My Soap Story




My Soap story:    Twelve years ago I purchased a book titledThe Complete Soapmaker by Norma Coney.  I liked the way her recipes used regular kitchen ingredients, and her instructions were encouraging and cheerful.   My first attempts at cold process soap were surprisingly successful, although I did end up with one very orange batch because I used coconut oil from Taj Mahal-our local Indian grocery!   The soaps made a lovely fall display. For the next several years I spent as much time as I could learning all about the different oils, additives, and preservatives that were used in home soaping. My family received many bars of soap so I could test the quality of my products.There were a few failures as I learned cold process soaping because it can be an unpredictable craft when you add color and fragrance. I now buy food grade soaping materials and raw ingredients from several reliable soaping suppliers.  Consistency of ingredients can be difficult to achieve in home soaping.  It is an old and slow craft, I enjoy the occasional soaping surprises I encounter in some batches! Through this time period I have developed two cold process soap recipes that I offer. Experimentation was,and will always be, part of my soap smithing. I plan to offer more cold process soap as I develop reliable recipes.


Soapsmith:  A person who crafts soaps from raw and prepared ingredients.


Cold Process Soaping:  Cold Process soap making involves three essential ingredients-1) an oil or fat (I use only vegetable based ingredients) or combination there of, 2) lye-also known as sodium or potassium hydroxide, and 3)water. When these three ingredients are blended together in the correct proportions and temperature, what results is a wonderful chemical process called saponification. Soapsmiths add all kinds of medicinal, cosmetic, moisturizing, and fragrant additives once the basic soap recipe is thick and creamy. The soap is then molded into bars and shapes.Cold process soap must cure for at least four weeks before it can be used.I cure my soap a minimum of six weeks, then wrap it in a breathable paper.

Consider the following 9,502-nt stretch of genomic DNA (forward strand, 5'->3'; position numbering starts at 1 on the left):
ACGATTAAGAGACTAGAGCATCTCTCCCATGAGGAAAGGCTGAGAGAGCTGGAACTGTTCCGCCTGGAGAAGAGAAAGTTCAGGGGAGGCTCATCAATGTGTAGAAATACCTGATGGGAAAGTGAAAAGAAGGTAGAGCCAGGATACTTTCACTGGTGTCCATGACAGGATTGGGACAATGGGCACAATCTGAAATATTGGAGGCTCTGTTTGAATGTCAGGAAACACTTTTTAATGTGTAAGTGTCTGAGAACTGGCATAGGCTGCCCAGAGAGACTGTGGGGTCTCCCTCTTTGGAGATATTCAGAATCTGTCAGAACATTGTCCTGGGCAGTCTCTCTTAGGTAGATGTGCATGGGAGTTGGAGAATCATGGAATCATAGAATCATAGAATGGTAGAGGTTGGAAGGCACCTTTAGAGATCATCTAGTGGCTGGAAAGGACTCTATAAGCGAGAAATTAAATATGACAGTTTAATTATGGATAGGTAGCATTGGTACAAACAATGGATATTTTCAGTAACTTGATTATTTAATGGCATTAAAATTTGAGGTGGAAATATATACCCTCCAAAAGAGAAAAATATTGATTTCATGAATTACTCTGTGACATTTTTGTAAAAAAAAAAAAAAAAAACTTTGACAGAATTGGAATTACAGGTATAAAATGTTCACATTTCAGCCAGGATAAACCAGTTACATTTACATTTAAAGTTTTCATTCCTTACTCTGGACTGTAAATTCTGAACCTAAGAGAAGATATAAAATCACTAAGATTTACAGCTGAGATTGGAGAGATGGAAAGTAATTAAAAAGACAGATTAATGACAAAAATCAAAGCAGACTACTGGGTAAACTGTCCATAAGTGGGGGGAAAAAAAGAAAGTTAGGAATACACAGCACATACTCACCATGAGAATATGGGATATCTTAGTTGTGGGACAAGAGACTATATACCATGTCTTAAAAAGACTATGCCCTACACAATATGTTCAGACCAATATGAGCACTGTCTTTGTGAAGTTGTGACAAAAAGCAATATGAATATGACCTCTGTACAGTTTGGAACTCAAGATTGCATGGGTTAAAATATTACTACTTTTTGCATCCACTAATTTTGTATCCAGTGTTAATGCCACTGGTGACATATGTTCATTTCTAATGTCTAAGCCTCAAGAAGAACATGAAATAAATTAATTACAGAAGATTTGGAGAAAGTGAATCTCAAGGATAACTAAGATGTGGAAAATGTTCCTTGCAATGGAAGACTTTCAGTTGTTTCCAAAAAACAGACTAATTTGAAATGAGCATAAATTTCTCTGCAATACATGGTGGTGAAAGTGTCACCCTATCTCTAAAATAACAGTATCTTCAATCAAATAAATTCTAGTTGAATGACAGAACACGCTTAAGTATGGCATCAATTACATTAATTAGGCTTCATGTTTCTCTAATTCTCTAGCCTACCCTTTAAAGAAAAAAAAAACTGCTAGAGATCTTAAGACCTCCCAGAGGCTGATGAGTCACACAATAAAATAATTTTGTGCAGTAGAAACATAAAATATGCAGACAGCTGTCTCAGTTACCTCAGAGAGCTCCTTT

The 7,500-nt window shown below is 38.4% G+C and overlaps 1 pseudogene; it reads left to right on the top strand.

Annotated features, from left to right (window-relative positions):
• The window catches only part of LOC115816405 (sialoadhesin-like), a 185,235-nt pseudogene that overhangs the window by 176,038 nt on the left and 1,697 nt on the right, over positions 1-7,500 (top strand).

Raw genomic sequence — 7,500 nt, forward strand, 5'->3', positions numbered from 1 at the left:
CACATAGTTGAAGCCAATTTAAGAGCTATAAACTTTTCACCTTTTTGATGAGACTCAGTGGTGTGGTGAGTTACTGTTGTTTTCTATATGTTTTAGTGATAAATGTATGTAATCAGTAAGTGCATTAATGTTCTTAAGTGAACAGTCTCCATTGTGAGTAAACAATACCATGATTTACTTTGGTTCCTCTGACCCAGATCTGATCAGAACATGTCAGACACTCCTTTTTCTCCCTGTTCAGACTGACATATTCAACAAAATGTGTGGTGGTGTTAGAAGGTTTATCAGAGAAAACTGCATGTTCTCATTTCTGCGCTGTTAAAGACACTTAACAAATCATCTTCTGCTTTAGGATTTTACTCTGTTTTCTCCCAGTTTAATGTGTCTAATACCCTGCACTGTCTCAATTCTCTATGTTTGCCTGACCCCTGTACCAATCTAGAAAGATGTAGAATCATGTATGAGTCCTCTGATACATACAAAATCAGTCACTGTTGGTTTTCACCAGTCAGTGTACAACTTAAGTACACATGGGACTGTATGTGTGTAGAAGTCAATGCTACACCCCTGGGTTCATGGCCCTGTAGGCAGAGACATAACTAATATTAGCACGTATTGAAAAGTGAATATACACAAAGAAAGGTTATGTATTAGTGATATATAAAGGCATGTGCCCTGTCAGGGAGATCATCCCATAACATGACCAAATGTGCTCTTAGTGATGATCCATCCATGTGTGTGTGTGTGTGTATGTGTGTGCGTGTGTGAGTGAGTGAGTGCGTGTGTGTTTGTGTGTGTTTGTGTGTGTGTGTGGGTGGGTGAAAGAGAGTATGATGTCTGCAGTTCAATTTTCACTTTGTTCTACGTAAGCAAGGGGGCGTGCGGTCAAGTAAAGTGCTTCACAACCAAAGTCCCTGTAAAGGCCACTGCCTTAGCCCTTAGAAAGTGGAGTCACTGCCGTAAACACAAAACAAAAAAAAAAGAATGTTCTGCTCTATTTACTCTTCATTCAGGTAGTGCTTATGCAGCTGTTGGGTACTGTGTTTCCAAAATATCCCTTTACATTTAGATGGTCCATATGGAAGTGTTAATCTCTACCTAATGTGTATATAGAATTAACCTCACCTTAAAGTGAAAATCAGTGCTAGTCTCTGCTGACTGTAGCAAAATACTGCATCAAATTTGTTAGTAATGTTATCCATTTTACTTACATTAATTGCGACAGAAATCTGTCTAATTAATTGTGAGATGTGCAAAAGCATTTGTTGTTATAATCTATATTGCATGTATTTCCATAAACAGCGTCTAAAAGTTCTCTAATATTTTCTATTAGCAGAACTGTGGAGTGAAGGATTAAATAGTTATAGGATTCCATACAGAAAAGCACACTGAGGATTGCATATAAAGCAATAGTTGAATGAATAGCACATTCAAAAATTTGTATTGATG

Melt and Pour Soaping/Molding: I am grateful for all the web tutorials,teacher led classes,and books I have participated with in this fun way to create absolutely stunning soaps.  It is a nice change from all the serious chemical reaction considerations with cold process soaping.It is one thing to melt and pour soap.  It is another to melt and pour soap well. I am constantly striving to keep the integrity of soap crafting intact. I use an all vegetable based glycerine soap base from a wholesaler based in the UK. 


Many additives can be put in melt and pour soap. I use food grade colors and herbs, as well as high quality essential oils. Each melt and pour creation has been made one to four at a time, with an emphasis on good lathering,superior moisturizing, and pleasant fragrance.


​If you are interested in learning soap crafting please visit my classes page.  Cold Process small gro​up soap classes are available. In 2015 Established Fall River Soap Co.  to promote my hand crafted soap.

Thank you for visiting my soap page and website!  I hope you return soon to see what I have added!


 Amy Fox  










Amy's Art to Wear

Amys Art to Wear